National Review: Give GIs The Ability To Vote

Partner content from:The National Review

A US task force in Afghanistan

hide captionA task force evacuates a wounded girl from Marja, Afghanistan. For Americans serving abroad, this year's declaration by five states that they cannot meet the absentee ballot deadline could mean voter disenfranchisement.

Scott Olson/Getty Images

Deroy Murdock is a nationally syndicated columnist with the Scripps Howard News Service and a media fellow with the Hoover Institution on War, Revolution, and Peace at Stanford University.

Imagine if five states announced that they lacked the money and manpower to ship ballots to precincts in predominantly black rural counties before the fall federal election. The Justice Department would, appropriately, shift into fifth gear to assure that those Americans could vote on November 2. Enforcement lawsuits would fly like pigeons fleeing a breezy schoolyard.

Now, convert those rural blacks into American GIs serving abroad. Delaware, Massachusetts, New York, Rhode Island, and Washington State are dragging their feet on the urgent task of delivering absentee ballots to overseas service members. The response at Justice’s Voting Rights Division in Washington, D.C., echoes a Louis Armstrong tune: “It’s sleepy time down South.”

On Saturday, September 18, it will be 45 days until the election. According to the Military and Overseas Voter Empowerment Act (MOVE Act), that is the deadline by which states must send unmarked ballots overseas. That period should allow ballots to reach GIs, from bases in Germany to trenches in Afghanistan, in time for them to be returned by election night.

However, these five states have received waivers from the MOVE Act, essentially giving them extensions on their homework. Primary elections last Tuesday gave four of those states (Delaware, New York, Massachusetts, and Rhode Island), and also Wisconsin, only four days to determine party nominees, print ballots, and send them off. Rather than employ this cramming-for-finals approach, election officials in these states should have scheduled primaries early enough to avoid this headache. Meanwhile, Alaska, Colorado, Hawaii, Maryland, Washington, D.C., and the U.S. Virgin Islands also have indicated an inability to adhere to Saturday’s deadline.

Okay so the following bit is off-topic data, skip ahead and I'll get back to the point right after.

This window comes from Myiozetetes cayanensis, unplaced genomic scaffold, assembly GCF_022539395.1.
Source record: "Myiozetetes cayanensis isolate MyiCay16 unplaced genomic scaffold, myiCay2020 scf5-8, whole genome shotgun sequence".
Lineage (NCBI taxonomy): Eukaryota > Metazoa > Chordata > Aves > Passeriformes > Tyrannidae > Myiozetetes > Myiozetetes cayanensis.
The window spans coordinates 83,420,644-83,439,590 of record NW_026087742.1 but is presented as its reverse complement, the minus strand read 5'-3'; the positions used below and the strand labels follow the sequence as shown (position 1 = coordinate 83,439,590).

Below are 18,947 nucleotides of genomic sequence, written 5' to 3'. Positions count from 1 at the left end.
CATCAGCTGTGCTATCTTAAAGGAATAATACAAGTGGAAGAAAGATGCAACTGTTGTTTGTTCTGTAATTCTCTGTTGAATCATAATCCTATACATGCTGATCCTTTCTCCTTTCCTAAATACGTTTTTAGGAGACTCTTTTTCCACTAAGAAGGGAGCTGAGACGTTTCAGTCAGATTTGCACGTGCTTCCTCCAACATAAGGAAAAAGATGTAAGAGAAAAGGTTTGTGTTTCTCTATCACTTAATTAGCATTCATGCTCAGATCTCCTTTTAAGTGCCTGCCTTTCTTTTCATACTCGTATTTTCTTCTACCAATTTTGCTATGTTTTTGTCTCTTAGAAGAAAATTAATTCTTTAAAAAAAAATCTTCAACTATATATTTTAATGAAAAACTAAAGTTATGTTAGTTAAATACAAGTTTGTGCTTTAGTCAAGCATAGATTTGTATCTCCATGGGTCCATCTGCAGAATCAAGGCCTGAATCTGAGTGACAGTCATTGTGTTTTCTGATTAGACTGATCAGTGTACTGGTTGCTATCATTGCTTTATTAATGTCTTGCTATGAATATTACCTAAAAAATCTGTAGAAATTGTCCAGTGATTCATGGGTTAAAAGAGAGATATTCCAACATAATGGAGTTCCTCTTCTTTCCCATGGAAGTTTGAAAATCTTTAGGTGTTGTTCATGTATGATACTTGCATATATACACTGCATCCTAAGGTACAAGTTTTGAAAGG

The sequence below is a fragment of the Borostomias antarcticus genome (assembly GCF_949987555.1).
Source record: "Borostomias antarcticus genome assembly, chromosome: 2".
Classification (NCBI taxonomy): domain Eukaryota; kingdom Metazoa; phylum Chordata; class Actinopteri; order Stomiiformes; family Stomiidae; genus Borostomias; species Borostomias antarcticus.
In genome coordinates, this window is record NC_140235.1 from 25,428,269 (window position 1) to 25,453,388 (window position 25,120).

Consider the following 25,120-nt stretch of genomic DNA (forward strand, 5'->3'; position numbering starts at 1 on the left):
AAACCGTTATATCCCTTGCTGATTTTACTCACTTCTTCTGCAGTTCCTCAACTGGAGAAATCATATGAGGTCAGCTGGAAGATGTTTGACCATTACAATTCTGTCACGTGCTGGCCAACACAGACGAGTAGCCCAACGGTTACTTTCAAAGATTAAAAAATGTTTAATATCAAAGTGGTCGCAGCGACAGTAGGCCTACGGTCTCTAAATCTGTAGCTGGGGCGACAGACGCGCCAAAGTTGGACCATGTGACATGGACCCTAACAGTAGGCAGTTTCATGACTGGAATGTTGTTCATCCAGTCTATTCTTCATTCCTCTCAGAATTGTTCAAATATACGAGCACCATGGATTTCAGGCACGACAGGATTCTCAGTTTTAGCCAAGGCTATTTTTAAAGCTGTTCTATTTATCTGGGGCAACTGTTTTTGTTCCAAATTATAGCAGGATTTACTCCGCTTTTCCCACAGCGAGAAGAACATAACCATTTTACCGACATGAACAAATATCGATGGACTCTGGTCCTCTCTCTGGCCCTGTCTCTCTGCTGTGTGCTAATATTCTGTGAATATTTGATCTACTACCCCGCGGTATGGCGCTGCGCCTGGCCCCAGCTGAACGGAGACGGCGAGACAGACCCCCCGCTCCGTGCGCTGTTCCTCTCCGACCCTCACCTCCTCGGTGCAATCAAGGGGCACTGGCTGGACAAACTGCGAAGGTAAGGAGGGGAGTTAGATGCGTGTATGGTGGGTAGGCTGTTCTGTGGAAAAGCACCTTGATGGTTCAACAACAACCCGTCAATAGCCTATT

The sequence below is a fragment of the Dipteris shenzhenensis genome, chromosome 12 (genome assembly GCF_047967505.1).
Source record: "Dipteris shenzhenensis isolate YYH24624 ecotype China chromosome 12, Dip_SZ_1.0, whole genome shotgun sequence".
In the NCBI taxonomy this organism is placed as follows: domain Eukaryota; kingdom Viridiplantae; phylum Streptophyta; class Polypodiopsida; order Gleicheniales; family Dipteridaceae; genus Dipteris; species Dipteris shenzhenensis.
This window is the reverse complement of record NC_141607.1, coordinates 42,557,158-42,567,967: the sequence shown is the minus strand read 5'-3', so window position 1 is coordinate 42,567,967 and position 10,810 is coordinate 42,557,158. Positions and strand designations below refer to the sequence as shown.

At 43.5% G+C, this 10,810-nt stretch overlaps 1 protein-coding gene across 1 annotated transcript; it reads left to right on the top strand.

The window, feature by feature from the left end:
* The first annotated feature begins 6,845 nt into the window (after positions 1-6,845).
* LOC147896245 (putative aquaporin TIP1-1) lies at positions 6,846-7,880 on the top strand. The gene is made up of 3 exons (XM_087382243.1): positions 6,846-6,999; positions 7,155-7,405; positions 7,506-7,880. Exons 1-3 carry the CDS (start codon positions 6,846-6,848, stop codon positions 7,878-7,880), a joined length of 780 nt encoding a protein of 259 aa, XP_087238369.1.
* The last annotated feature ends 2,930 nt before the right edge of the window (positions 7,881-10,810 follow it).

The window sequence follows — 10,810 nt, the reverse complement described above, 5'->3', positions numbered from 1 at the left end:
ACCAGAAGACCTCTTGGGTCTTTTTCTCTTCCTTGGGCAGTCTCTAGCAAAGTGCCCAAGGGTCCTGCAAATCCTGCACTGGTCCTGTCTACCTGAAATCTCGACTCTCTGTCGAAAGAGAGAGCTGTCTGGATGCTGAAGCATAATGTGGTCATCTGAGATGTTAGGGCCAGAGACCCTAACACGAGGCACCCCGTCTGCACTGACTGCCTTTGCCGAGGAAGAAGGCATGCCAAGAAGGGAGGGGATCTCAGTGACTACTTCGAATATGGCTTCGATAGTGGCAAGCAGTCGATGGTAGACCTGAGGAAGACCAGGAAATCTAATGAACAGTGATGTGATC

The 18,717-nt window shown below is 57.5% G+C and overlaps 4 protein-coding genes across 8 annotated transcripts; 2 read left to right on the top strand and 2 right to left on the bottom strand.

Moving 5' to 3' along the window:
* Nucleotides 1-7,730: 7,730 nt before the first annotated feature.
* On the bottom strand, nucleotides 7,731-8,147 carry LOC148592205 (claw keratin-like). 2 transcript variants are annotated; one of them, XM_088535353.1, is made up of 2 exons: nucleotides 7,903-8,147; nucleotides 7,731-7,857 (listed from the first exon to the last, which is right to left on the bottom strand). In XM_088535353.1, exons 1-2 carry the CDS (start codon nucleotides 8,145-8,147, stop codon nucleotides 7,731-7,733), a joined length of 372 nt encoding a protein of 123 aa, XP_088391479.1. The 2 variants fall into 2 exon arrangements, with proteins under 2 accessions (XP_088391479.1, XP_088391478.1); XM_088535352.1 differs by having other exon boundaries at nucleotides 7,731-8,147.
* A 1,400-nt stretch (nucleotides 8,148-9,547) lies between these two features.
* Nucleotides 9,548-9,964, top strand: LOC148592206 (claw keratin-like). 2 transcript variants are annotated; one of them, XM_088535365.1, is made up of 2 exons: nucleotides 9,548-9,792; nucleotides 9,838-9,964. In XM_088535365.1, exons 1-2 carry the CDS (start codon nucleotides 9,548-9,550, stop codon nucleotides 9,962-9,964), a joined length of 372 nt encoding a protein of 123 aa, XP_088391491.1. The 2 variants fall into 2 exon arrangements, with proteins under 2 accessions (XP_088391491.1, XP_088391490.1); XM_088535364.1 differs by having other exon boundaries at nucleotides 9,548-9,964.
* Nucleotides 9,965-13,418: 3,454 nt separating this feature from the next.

Even worse, some of the waivers went to states that never demonstrated that they were “unable” to obey the law. This is the only standard for approving waivers.

As Sen. John Cornyn (R, TX) reminded Justice in a July 28 letter:

There are only three types of “undue hardship” that are an adequate excuse for a state to seek a waiver: (i) The State’s primary election date prohibits the State from complying; (ii) The State has suffered a delay in generating ballots due to a legal contest; or (iii) The State Constitution prohibits the State from complying.  If none of these situations exists, then the state may not apply for a waiver, and the federal government may not grant one.

J. Christian Adams, a former Justice Department voting-rights attorney, wrote about this in an August 27 column for Pajamas Media (on whose Internet TV broadcasts I occasionally appear). Despite the strict language of the MOVE Act, Adams reported, Washington State got a waiver even though its primary was on August 17, which gave it plenty of time to transmit military ballots. Delaware applied for a waiver “just in case” problems arose. Rhode Island asked for and received a waiver because of the hypothetical possibility of a recount.